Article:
In other words, following their own informed consciences, according to Archbishop Hamer, those in second marriages could return to full Eucharist life. (He didn’t say, and couldn’t have meant, “only those who are living as brother-and-sister may go to communion.” If a couple wasn’t having sex, why would anyone think it scandalous that they were going to Communion?) But, said Hamer, these couples in irregular marriages should not trouble the consciences of others by making a big show of it. To receive the Eucharist, they might well have to associate themselves with another parish .
But there was a faction among the U.S. bishops that tried to get Vatican approval of even more explicit guidelines. In 1977, an NCCB committee wrote up some uniform procedures regarding the internal forum, proposing that all such matters be approved by the bishop or his delegate, who would have to arrive at a moral certitude that the couples in question were really challenging the validity of their first marriages before they could be admitted to the sacraments. The Vatican balked at that, pointing out that marriage tribunals were already providing this moral certitude “in the external forum.” Asking a bishop to approve particular applications of the internal forum was really an attempt to make the internal forum into some kind of external forum. In attempting to keep the two forums separate, the Vatican was giving U.S. Catholics more freedom than the NCCB committee was willing to grant.
I applaud this 1977 Vatican move to preserve the internal forum. It set the stage for the 2015 Family Synod Bishops to pass and recommend the Church permit use of the internal forum in cases of divorse-remarriage. It now remains to be seen what Pope Francis will do with the recommendation ... buy I am fairly confident that it is his priority to reform a broken annullment system.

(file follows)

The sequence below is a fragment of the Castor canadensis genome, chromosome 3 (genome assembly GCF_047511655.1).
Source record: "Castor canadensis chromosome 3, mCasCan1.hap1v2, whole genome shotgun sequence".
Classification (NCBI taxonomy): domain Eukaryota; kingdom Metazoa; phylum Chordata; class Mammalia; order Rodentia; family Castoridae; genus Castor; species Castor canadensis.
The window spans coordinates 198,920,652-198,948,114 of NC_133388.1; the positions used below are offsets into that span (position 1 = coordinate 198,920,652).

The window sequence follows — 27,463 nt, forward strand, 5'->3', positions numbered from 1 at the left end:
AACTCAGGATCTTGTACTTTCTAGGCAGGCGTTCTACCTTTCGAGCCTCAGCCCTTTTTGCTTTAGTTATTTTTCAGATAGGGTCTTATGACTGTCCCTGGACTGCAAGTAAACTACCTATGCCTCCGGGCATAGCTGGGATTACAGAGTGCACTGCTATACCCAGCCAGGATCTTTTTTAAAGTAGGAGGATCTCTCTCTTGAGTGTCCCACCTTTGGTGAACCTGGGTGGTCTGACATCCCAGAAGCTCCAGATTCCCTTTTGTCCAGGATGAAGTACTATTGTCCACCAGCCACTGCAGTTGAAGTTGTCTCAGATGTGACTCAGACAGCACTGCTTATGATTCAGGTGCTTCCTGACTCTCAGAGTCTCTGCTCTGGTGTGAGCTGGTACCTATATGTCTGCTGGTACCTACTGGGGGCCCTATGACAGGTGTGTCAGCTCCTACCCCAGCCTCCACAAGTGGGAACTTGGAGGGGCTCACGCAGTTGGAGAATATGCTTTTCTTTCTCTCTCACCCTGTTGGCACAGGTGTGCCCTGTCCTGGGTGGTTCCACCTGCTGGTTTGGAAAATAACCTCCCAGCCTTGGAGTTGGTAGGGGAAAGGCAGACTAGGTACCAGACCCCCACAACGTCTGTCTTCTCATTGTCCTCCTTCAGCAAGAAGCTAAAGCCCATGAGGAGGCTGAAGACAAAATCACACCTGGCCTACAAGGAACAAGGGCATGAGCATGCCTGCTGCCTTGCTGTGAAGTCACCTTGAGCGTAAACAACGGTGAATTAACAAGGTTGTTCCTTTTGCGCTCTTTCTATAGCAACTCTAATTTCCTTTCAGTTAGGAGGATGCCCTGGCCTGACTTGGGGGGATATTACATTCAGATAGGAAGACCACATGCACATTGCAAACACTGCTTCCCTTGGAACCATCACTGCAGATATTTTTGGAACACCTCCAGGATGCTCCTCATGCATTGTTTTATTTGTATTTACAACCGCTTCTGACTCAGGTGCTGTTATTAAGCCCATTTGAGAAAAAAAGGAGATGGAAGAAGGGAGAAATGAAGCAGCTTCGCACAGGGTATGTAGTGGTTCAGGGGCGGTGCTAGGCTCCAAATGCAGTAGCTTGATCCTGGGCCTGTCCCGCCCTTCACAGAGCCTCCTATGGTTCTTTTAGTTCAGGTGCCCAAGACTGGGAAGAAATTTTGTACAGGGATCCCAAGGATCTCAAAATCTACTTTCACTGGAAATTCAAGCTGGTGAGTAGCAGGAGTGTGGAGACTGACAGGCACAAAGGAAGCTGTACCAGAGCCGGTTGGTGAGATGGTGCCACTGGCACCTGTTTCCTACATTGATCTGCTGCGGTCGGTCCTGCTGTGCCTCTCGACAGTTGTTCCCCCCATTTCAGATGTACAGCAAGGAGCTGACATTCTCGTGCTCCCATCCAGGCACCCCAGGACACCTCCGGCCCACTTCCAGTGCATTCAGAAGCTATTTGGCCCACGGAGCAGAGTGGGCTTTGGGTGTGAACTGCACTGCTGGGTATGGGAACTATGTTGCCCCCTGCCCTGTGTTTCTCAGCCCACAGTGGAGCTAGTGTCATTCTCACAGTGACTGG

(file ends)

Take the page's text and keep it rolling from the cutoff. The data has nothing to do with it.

I have a sense here of déjà vu. Much the same thing happened during the birth control debates of the 1960s, when the pope’s own commission met over a four-year period to reconsider the Church’s traditional ban on contraception. The papal teaching wasn’t that old at all; it went back to 1930. The commission recommended a change in the view that contraception was sinful in every instance. But Pope Paul VI responded in his 1968 encyclical Humanae vitae by re-affirming the teaching of three previous popes. By then, four years into what had become a heated worldwide debate, many Catholics had already decided for themselves. If contraception was immoral, then the pope couldn’t give couples permission to employ it. If it wasn’t immoral, then they didn’t need his permission. They made this confident decision by following a long-standing tradition in the Church called probabilism. If Catholics found differing opinions in the Church on any moral issue, with reputable authorities on opposite sides, they didn’t have to follow the stricter view—because the law was truly “in doubt.” And doubtful laws do not oblige. That is not a free pass ... but when ninety percent of catholic families responsibly dissent ... the magisterium ignores the Sensus Fidei at its own peril.